Winston Churchill started the process of abolishing “road tax” in the 1920s in the first of his infamous “raids on the road fund.” The Road Fund had been set up in the 1909/10 Finance Act, part of Lloyd George’s ‘People’s Budget’. No new roads were ever built using the Road Fund. Much the largest part of its grants (over 90 percent in all) went towards small scale improvements in road surfaces. The Road Fund – aka “road tax” – was abolished in 1937, and motorists ceased paying directly for road improvements. Or, as the Driver and Vehicle Licensing Agency (DVLA) puts it: “There has been no direct relationship between vehicle tax and road expenditure since 1937.”

So, if motorists don’t pay for roads, who does? We all do! Roads are paid for by local and general taxation – that is, council tax and income tax. And anybody who buys anything in Britain also helps to pay for roads because VAT contributes to the national coffers. Businesses which pay business rates also contribute into the national coffers. And that’s where the money for roads comes from: the consolidated fund, the treasury’s pot of cash that pays for everything. The only taxation in the UK that’s ring-fenced, i.e, raised by one set of users and ostensibly spent on that set of users is the TV licence fee. “Road tax” should be more accurately described as “car tax” as it’s a tax on tailpipe CO2 emissions. It’s not now, and never has been, a fee to use roads. If car tax was a fee to use roads, electric cars and low-emissions cars wouldn’t be able to drive on UK roads. Motoring taxes go into the consolidated fund, they don’t pay for roads directly. If taxes did pay directly for amenities, drinkers could say their booze taxes should pay for bigger pubs, or childless people could opt out of paying for schools which they clearly won’t ever use.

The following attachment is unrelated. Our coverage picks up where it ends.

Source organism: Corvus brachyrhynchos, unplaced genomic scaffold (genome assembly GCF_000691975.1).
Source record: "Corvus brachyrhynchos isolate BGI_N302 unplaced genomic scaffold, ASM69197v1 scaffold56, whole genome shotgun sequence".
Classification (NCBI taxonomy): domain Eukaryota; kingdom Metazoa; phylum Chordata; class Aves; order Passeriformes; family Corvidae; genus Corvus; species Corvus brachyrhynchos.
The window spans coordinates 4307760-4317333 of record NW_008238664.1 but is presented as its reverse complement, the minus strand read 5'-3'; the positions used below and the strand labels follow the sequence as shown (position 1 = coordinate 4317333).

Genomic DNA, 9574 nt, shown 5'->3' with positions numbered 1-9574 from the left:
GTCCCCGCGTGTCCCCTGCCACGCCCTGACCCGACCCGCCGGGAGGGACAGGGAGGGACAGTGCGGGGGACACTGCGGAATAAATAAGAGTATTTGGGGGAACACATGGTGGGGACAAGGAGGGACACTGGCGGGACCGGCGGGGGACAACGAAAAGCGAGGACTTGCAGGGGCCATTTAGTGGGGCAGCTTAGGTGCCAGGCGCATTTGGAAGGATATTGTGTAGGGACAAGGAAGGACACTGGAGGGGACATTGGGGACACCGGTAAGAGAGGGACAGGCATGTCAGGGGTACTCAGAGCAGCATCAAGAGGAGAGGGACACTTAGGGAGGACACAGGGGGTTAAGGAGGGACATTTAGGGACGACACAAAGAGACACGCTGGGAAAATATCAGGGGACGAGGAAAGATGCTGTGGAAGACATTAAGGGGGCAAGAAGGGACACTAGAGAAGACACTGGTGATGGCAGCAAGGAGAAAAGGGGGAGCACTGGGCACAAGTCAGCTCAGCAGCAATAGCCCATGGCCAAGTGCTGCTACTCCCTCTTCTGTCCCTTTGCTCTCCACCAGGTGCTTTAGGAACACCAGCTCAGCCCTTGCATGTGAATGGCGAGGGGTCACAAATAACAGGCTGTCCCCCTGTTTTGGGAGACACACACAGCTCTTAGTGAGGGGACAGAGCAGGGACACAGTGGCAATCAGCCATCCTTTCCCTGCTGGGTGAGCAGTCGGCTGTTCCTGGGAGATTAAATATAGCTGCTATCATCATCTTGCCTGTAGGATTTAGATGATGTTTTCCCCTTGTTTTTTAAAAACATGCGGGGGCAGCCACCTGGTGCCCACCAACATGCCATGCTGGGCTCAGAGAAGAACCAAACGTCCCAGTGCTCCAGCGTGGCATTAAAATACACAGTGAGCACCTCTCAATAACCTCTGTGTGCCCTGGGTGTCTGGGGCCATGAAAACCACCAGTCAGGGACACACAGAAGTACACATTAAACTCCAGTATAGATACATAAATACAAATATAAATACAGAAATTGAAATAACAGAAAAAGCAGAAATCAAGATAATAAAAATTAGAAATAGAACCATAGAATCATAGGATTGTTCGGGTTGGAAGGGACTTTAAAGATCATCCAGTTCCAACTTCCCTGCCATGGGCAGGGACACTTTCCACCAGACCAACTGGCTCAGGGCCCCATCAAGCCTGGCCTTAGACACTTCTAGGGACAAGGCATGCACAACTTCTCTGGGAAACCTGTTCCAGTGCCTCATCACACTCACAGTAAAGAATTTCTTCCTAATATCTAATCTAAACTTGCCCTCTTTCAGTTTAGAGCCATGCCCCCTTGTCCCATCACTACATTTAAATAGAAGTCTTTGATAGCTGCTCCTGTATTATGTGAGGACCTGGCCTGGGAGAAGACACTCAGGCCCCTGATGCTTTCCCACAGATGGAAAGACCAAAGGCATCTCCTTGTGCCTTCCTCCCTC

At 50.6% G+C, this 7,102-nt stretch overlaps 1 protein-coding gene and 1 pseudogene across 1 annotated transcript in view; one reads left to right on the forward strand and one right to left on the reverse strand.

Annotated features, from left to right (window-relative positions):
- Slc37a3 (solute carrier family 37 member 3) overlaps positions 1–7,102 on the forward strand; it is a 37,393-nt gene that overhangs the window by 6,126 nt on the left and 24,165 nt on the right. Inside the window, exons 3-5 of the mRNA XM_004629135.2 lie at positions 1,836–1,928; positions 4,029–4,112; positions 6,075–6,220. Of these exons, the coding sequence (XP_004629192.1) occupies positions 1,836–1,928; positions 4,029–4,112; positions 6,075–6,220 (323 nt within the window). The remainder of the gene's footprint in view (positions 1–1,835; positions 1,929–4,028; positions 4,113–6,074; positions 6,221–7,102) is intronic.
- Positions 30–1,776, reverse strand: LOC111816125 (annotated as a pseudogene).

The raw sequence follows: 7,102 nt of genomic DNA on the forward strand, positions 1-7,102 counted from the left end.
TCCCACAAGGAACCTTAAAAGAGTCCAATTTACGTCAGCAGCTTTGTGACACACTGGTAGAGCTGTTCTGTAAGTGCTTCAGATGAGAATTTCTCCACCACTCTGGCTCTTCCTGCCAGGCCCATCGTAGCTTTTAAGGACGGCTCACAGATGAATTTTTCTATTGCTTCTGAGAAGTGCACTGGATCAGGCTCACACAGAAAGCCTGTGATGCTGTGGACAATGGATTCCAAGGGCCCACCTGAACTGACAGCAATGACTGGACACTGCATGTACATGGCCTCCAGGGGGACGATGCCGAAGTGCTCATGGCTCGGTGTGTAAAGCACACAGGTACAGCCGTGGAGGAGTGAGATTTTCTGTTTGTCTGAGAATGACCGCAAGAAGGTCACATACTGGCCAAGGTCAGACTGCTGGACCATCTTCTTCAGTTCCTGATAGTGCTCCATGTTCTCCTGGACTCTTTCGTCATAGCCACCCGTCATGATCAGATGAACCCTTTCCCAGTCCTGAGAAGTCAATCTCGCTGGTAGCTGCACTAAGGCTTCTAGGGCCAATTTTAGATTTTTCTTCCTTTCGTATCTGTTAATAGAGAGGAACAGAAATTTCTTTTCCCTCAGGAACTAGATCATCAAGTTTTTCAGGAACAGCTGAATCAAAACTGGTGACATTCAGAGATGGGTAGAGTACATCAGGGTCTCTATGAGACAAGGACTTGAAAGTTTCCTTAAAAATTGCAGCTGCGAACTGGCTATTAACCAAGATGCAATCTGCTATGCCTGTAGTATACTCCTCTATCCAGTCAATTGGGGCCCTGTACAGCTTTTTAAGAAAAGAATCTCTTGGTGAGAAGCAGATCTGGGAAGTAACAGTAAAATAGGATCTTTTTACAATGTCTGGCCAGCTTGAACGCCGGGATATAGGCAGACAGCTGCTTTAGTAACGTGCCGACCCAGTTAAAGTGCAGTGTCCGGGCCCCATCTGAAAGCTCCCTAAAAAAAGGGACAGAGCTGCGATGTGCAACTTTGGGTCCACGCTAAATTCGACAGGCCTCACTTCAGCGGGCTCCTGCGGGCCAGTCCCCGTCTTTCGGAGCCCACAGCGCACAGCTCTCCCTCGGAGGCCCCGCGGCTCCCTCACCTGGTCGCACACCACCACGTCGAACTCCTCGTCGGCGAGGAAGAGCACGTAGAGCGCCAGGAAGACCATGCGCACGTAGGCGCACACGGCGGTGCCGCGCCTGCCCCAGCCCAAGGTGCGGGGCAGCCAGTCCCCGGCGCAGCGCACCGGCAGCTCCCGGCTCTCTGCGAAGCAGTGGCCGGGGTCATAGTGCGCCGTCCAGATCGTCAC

We live in an “information age” but despite the ease of finding out what actually pays for roads far too many people rely on hearsay. Bicycle Bingo isn’t just an indoor thing. It can also be played on the roads, especially in warmer weather when car windows are open. Here’s the transcript from a helmetcam conversation that took place in 2013 in Brixton. YouTube user “themitsky” could have shouted “house!” at any time but, instead, chose to politely stand his ground when the passenger and driver of a Vauxhall Astra decided to use the “road tax” ploy when arguing that themistky ought to get out of the way of motorists because he was riding a bicycle: